Family first, Wood's priority was in Chicago

Kerry Wood passed up more lucrative offers to come back to the Cubs. AP Photo/Chicago Sun-Times/Brian Jackson

Love of family brought Kerry Wood back to his Chicago roots on Friday. First and foremost, love of his children -- and secondly the love he has for his Cubs -- helped Wood and his wife Sarah decide to take a lot less money to return to the north side.

Wood could have taken offers from the Boston Red Sox, New York Yankees and the Chicago White Sox. In some cases, for more years, in all cases for more money.

In the mind of Wood and his wife, they were determined to come back to the Cubs after Wood's conversation with general manager Jim Hendry on Dec. 10 during a reception after Ron Santo's funeral.

"We threw it out there to Jim that night," Wood said. "He was honest with me from Day 1. He said, ‘This isn't going to happen. We aren't going to be able to compete [economically].' I said, ‘I'm not really asking you at this point [for more money]. We'll see what we can come up with."'

Wood took $1.5 million from Hendry, at least $3 million under the current market value for a veteran set-up man on the free-agent market.

"It was great working with [Hendry], and talking to him," Wood said. "I'm glad it got done."

The 33-year-old Texas native plans to be a Cubs ambassador in some capacity after his playing days are over.

Part of Wood's insistence on returning to the Cubs centers around his youngest daughter Charlotte's health issues that are best dealt with at Chicago's Children's Memorial Hospital. Kerry and Sarah decided last year that they would give up their home in Scottsdale, Ariz., and raise their children in Chicago. The driving force was Charlotte's medical needs.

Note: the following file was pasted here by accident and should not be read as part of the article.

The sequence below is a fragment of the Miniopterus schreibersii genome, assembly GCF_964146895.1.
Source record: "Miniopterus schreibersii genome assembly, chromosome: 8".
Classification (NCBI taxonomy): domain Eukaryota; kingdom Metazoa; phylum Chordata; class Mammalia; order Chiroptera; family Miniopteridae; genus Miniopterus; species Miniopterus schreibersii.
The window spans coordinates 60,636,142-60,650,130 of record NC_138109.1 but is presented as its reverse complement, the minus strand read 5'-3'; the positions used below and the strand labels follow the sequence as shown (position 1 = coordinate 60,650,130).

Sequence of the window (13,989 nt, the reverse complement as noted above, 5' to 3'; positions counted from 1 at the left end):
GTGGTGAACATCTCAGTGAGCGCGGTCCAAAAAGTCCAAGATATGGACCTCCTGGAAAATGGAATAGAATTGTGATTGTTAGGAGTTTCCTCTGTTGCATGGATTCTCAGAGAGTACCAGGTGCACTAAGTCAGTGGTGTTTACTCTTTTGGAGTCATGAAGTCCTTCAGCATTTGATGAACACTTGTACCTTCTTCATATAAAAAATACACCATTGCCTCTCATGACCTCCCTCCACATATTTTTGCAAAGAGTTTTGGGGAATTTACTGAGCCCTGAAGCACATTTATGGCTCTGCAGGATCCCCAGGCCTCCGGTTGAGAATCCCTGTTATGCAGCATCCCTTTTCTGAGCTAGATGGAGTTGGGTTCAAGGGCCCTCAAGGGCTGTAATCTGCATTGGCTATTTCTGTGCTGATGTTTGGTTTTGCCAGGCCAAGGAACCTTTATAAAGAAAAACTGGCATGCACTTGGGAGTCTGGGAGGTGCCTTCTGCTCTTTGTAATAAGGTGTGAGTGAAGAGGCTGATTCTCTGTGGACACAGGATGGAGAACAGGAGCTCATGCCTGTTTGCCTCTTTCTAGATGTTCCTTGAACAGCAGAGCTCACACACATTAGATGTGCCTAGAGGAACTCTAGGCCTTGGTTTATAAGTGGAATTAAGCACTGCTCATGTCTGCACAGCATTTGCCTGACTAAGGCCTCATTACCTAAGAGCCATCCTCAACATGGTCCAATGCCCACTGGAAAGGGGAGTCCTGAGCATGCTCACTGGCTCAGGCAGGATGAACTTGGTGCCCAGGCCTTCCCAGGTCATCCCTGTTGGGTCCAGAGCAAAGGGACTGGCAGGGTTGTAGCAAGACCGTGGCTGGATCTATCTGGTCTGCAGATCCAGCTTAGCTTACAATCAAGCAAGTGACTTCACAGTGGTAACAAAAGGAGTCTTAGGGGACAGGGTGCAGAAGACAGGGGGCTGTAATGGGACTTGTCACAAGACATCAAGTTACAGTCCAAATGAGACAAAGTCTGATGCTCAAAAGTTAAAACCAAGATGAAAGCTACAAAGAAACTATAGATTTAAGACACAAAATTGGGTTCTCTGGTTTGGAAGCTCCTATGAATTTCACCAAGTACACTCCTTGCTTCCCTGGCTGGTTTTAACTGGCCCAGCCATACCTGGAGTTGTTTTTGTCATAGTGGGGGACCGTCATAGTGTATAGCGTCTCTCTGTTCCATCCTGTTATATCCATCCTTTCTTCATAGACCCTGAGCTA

Although Wood's presence in the clubhouse with young pitchers like fellow Texan Andrew Cashner will be a welcome addition, that wasn't Wood's No. 1 priority.

"No offense to Cashner, but I wasn't signing to help him out," he said. "However, it's a great by-product if we can get him into the rotation and he can go out and do his thing. I think it's going to be great for the team. But again, they had a need to fill at the end of the bullpen. I feel I can fill that role."

Hendry has manipulated his bullpen money beautifully so far, spending only $3 million on Carlos Pena in the 2011 budget and $1.5 million on Wood. That still gives Hendry the flexibility to spend $3 million-$5 million more on a starting pitcher via free agency or a trade.

Since the winter meetings, the pursuit of Tampa's Matt Garza has become more convoluted with the fact the Rangers and Yankees are now looking at Garza's availability after missing out on Cliff Lee.

The Cubs looked at Brandon Webb's shoulder last week. Webb, a former Cy Young winner, was topping out at 84-85 mph in the Arizona Instructional League in late October.